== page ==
A Brief History of Leeds #6: The Early to mid-19th century

Part six of a series exploring the history of Leeds, using books and other stock resources held in the Leeds Libraries collections. For all the entries in this series, see our dedicated page.

Our previous step in this history looked at the place of the industrial revolution in Leeds, noting in particular the growth in population and wealth that was a result of that development. As one scholar has noted, however, these huge changes to economic models bring other kinds of change: “Industrialisation creates massive economic and social change,” as academic Patrick M. Kuhn has said.

Exhibition of radical printing in Leeds and the West Riding, held at the Central Library in February 2020 (c) Leeds Libraries

A truism, perhaps; but, still, very much the case in 19th-century Leeds, when working-class radicalism, a response from-below to that industrialisation, made a significant appearance, with one authority declaring Leeds second only to Manchester as a hot-bed of Northern radical politics in the first half of the 19th-century. Leeds was home to several newspapers catering to this radicalism, including the Leeds Patriot in the 1820s and the Chartist Northern Star in the 1830s and 40s, original copies of which can be seen in the bottom section of the photo above; while the rather grainy image below shows a truncheon, also held at the Central Library, and said to have been used during the August 1842 Chartist disturbances around Leeds and its townships.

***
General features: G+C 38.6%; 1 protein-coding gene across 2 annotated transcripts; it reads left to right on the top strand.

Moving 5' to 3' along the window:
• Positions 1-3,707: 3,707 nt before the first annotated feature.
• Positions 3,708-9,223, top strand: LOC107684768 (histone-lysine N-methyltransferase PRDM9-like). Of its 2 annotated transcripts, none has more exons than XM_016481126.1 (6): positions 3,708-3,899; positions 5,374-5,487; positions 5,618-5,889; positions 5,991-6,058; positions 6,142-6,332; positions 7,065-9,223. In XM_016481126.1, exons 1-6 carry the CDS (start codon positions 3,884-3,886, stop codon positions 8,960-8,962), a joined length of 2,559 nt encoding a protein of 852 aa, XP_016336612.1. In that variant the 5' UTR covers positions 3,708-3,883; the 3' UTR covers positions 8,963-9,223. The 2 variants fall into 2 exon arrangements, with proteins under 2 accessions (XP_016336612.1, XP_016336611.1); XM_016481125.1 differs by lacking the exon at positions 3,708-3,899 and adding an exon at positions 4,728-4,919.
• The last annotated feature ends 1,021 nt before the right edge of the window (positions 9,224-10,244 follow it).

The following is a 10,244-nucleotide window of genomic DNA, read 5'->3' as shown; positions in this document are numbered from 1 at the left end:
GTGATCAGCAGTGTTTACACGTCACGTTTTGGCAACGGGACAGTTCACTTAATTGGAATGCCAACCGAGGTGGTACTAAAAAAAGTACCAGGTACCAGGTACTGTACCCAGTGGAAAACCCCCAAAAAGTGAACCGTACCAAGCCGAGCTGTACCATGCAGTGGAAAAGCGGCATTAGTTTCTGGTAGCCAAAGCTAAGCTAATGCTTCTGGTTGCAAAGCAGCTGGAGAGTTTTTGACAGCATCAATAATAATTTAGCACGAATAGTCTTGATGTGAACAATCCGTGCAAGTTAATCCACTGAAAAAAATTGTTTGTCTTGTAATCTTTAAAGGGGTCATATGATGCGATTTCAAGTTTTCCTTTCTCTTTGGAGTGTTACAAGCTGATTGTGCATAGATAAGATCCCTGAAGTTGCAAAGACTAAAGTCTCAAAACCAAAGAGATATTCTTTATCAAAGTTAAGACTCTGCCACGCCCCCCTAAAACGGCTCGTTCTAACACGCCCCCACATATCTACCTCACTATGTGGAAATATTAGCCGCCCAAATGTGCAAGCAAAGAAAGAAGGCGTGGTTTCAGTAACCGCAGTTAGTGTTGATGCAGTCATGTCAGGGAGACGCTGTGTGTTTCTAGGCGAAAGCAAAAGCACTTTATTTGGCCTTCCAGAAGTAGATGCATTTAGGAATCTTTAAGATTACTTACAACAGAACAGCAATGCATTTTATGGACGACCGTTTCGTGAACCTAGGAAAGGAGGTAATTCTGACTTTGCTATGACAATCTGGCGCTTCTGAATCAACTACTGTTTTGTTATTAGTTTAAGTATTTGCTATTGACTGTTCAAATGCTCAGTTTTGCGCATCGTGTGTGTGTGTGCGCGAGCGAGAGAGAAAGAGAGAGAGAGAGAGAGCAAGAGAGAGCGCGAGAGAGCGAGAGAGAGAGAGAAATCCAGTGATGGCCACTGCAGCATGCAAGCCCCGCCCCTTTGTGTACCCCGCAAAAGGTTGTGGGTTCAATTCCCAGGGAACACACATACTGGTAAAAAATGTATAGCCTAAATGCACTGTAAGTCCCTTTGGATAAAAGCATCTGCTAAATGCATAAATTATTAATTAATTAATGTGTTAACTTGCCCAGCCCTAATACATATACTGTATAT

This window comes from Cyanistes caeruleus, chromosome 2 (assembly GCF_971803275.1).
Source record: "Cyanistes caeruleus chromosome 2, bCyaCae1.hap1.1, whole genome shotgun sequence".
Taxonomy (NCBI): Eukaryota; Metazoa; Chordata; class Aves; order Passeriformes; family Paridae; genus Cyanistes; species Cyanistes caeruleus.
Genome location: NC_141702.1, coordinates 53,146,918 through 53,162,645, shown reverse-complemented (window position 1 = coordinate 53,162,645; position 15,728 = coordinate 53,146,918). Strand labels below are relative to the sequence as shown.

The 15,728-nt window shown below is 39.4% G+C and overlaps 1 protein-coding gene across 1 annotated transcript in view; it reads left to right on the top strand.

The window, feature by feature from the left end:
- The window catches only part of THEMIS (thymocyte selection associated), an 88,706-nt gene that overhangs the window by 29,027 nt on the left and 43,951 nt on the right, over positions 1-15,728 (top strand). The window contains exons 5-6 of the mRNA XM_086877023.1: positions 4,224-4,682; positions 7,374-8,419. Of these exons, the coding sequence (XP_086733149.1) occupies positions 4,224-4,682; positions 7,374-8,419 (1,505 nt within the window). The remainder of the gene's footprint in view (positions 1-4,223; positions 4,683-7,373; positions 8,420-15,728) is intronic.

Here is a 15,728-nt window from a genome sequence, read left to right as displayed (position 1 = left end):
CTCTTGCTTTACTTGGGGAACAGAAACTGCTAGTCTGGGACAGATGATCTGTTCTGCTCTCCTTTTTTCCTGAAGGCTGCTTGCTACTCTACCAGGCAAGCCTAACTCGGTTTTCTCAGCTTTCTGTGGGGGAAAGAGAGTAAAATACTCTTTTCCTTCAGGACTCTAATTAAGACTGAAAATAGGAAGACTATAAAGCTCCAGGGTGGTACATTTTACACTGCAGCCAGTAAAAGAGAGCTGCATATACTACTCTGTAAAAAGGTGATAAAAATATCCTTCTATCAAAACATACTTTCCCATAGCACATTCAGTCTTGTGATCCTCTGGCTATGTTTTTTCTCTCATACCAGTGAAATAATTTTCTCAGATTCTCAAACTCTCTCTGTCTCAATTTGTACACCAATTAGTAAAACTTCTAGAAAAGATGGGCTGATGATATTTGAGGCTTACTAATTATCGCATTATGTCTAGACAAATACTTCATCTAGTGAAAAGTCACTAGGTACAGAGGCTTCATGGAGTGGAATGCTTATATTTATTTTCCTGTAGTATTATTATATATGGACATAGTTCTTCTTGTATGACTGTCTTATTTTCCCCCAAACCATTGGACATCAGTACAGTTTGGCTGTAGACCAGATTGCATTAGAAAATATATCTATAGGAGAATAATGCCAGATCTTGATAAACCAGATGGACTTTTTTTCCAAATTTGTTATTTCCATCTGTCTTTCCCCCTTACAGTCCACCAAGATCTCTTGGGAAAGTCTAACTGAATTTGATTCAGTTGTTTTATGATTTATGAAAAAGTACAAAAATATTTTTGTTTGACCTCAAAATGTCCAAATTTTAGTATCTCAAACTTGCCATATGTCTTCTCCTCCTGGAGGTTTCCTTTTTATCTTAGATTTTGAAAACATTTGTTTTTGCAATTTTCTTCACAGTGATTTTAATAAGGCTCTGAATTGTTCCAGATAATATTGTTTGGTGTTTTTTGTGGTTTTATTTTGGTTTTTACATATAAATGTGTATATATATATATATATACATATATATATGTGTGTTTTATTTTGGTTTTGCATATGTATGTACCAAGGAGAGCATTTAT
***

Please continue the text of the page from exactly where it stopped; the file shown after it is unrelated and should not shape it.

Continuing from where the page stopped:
(c) Leeds Libraries

Many radicals and Chartists later sought public office, including men such as Robert Meek Carter and Dr. Frederick Richard Lees, both of whom held positions as town Councillors and later, in the 1860s and 1870s, were elected as MPs for Leeds. Both Carter and Lees can be seen in this 1874 image from our collection of over 200 political cartoons, which caricature and satirise parliamentary elections in Leeds between 1868 and 1880. Lees and Carter were both standing as Liberal candidates, alongside Edward Baines Jnr., the emblem of Liberal power in 19th-century Leeds.

(c) Leeds Libraries

Also to be seen in the political cartoons collection are rather problematic caricatures of those Irish people who had migrated to Leeds in large numbers through the 1840s and 50s, where they faced intolerable housing conditions and low paid employment in the textile mills of the town.

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